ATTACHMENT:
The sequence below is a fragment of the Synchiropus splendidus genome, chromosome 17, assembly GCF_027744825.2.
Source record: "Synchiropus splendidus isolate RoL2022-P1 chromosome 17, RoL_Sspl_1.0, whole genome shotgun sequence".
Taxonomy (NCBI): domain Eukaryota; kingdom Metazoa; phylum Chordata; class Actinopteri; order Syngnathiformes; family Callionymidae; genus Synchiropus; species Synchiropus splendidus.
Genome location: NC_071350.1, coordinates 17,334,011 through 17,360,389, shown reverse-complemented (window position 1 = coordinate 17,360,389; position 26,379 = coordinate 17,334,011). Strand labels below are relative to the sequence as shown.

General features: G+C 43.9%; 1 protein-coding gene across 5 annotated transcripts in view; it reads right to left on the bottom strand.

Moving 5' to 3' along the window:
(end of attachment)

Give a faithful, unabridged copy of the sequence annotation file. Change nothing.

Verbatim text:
The sequence below is a fragment of the Synchiropus splendidus genome, chromosome 17, assembly GCF_027744825.2.
Source record: "Synchiropus splendidus isolate RoL2022-P1 chromosome 17, RoL_Sspl_1.0, whole genome shotgun sequence".
Taxonomy (NCBI): domain Eukaryota; kingdom Metazoa; phylum Chordata; class Actinopteri; order Syngnathiformes; family Callionymidae; genus Synchiropus; species Synchiropus splendidus.
Genome location: NC_071350.1, coordinates 17,334,011 through 17,360,389, shown reverse-complemented (window position 1 = coordinate 17,360,389; position 26,379 = coordinate 17,334,011). Strand labels below are relative to the sequence as shown.

General features: G+C 43.9%; 1 protein-coding gene across 5 annotated transcripts in view; it reads right to left on the bottom strand.

Moving 5' to 3' along the window: